(The Sports Xchange) - Before the Dallas Mavericks tipped off in a crucial playoff game on Monday, team owner Mark Cuban decided to add a little spice to an already burning series with the Oklahoma City Thunder.
The outspoken Cuban told reporters that Thunder point guard Russell Westbrook was just an All Star and not a superstar.
For most players, the comment would just be background noise. For someone like Westbrook, it was lighter fluid for an already burning motor.
Westbrook helped end the Mavericks' season, leading the Thunder to an 118-104 victory in Game 5 of the Western Conference first-round playoff series at the Chesapeake Energy Arena.
Westbrook was asked after the game to respond to Cuban's comments. Thunder team mate Kevin Durant jumped in with an assist.
"He's an idiot," Durant said of Cuban. "He's idiot. That's what we've got to say about that. Next question."
Oklahoma City won the series 4-1 to advance to a Western Conference semifinal against the Spurs. Game 1 will be Saturday at San Antonio.
Westbrook racked up 36 points, 12 rebounds and nine assists Monday, shooting 13-for-23 from the floor. Durant scored 33 points on 11-of-24 shooting to go along with seven rebounds. Steven Adams added 15 points and 10 boards.
"I will tell you this, I'm happy he's on my team," Oklahoma City coach Billy Donovan said of Westbrook. "I wouldn't trade him for anybody. There is no question that Russell Westbrook is one of the best players in this league."
Dirk Nowitzki paced Dallas with 24 points on 8-of-16 shooting. Dwight Powell came off the bench to score 16 points and grab nine rebounds. Justin Anderson added 14 points in the loss.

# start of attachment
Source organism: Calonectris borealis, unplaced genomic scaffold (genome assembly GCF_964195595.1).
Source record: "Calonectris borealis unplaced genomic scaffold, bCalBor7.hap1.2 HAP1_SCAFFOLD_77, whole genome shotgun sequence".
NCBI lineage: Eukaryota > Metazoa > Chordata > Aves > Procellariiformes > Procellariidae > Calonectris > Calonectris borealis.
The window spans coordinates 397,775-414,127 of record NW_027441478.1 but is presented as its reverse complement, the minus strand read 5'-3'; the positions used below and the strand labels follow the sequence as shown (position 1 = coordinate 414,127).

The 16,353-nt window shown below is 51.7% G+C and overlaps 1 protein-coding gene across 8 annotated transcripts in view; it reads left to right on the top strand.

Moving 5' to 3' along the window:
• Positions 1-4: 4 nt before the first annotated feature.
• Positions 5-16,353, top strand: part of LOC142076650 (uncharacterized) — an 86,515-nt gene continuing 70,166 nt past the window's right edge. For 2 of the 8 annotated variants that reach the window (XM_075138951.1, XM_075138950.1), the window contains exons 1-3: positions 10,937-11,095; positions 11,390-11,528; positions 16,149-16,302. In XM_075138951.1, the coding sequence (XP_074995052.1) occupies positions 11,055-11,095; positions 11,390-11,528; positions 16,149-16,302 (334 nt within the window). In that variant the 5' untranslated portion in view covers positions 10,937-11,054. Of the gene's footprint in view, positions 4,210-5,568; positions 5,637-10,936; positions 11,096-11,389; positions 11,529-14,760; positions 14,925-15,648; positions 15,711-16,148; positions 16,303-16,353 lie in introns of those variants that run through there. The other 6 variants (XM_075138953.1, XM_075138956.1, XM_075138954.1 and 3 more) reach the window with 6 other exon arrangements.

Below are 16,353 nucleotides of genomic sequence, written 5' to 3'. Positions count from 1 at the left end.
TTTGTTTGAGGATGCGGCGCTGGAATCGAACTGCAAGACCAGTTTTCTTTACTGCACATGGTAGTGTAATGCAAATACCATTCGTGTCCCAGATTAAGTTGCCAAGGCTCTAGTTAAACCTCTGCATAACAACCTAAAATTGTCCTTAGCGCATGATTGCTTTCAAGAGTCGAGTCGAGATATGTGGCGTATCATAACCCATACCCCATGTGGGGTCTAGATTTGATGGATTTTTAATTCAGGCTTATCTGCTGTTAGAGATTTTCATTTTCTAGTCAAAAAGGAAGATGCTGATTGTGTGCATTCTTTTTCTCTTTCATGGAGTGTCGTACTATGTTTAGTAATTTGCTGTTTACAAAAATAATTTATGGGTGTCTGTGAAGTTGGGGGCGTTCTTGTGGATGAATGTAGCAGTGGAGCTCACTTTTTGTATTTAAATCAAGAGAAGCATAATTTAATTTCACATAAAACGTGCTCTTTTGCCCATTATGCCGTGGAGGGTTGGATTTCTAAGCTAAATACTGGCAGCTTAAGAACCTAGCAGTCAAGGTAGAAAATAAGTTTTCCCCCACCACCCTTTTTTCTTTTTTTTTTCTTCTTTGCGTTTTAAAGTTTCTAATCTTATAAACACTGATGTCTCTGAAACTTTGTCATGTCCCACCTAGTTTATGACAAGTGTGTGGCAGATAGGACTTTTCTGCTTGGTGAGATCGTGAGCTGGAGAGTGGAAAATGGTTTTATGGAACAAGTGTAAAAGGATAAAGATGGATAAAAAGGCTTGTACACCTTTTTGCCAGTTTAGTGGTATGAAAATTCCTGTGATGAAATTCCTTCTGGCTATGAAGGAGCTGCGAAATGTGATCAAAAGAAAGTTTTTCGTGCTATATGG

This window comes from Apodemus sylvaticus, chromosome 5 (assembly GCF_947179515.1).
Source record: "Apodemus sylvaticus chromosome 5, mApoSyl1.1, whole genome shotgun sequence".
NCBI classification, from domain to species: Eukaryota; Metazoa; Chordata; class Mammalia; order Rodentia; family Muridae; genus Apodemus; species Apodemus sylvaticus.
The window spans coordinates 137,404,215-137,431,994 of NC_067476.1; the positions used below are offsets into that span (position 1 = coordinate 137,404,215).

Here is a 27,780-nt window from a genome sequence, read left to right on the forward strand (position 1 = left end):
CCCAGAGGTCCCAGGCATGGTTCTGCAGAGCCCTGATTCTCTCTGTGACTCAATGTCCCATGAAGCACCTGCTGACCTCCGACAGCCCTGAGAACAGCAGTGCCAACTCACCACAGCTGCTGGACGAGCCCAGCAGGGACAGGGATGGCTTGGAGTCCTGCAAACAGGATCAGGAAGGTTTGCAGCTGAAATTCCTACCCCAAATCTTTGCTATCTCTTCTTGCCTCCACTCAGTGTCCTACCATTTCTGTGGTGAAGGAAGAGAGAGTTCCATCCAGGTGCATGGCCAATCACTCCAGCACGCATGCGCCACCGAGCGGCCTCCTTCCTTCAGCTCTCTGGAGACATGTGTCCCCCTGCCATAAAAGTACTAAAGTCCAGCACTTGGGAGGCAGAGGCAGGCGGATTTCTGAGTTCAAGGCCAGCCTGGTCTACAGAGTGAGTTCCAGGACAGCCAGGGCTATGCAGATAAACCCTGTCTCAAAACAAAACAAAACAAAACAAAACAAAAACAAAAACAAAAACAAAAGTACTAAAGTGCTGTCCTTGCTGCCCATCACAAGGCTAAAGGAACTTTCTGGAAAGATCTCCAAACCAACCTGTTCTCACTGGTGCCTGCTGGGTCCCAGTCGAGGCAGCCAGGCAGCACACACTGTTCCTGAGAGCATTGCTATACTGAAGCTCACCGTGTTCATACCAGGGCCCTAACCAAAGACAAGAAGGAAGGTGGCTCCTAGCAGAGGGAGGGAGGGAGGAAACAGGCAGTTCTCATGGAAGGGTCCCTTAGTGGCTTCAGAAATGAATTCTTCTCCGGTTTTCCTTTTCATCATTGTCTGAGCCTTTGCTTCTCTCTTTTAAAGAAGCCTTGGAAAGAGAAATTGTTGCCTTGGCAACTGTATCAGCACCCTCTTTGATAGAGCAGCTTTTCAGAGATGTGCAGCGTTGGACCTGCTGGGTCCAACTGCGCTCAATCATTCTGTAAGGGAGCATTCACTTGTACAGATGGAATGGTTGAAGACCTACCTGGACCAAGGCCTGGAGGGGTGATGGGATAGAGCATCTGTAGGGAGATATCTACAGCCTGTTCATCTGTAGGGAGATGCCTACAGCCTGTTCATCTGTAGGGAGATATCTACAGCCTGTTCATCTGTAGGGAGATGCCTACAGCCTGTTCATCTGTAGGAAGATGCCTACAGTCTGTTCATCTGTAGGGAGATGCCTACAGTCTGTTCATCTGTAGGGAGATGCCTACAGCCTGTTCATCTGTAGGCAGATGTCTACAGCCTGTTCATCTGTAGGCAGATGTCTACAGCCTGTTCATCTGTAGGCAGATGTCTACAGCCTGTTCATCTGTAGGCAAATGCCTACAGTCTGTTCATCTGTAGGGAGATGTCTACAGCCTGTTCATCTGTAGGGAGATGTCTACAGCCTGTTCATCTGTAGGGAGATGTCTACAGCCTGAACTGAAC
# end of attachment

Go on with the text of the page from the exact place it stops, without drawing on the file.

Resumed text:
"We're disappointed at the result, obviously," Dallas coach Rick Carlisle said. "But I thought the effort from our team, from start to finish in this series, was second to none.
"Couldn't be prouder of the way our guys competed all the way up to the last second in our final game."
With 7:50 left in the game, Nowitzki cut the Thunder's lead to 101-98. Dallas got the ball back but missed two open 3-pointers that would have tied the game.
Westbrook was fouled and hit a pair of free throws. After Dallas' J.J. Barea missed a jumper, Westbrook drained another shot to put the Thunder up 105-98.
Oklahoma City's Andre Roberson came up with a block, and it led to another Westbrook jumper with 5:05 left.
The Mavericks' Raymond Felton finally ended the run with an off-balance bucket. Dallas got the ball back, and Nowitzki drained a 3-pointer from the corner.
Westbrook took a long 3-point attempt that was off target. Roberson got the rebound and scored on a put-back.
On their next possession, the Thunder missed three shots but got the rebound each time. Durant finally knocked down a mid-range jumper and was fouled in the process.
Nowitzki was called for a technical foul. The ensuing free throws gave the Thunder an 113-103 lead with 2:49 left. That was enough to put the game and series away.
"I think for us getting a chance to move on is great," Donovan said. "I think this series made our team better. We dealt with a lot of physical confrontation. I say that in a very positive way."
Westbrook began the night like a man on a mission. Whether it was knocking down his jumper or driving the baseline for dunks, he had the Dallas defense on its heels. He ended the opening quarter with 13 points on 5-of-8 shooting.
Westbrook's attack mode may have been inspired by another confrontation with Dallas forward Charlie Villanueva during his pregame dance.
"Now he gets to go home and get ready in the offseason to sit and watch 82 more games like he did this year," Westbrook said of Villanueva.
"He might not even be in the league," Durant added.
Oklahoma City pushed its lead to 13 points before Dallas began to whittle it down. Led by Nowitzki, the Mavs got the deficit down to a single basket with 2:32 left in the first half.
However, the Thunder outscored the Mavs 13-8 down the stretch and grabbed a 68-61 halftime advantage.
Oklahoma City was unable to pull away for much of the second half. Every time, Durant, Westbrook or Dion Waiters put the home team ahead by more than 10, the Mavs found a way to claw back to within striking distance. Despite having only 10 players in uniform, the Mavericks kept on battling back.
"Metaphorically, we emptied our chamber in five games," Carlisle said. "I don't know what we would have thrown at them in Game 6. They were just simply better. Their two superstars were just great this series."
Editing by Peter Rutherford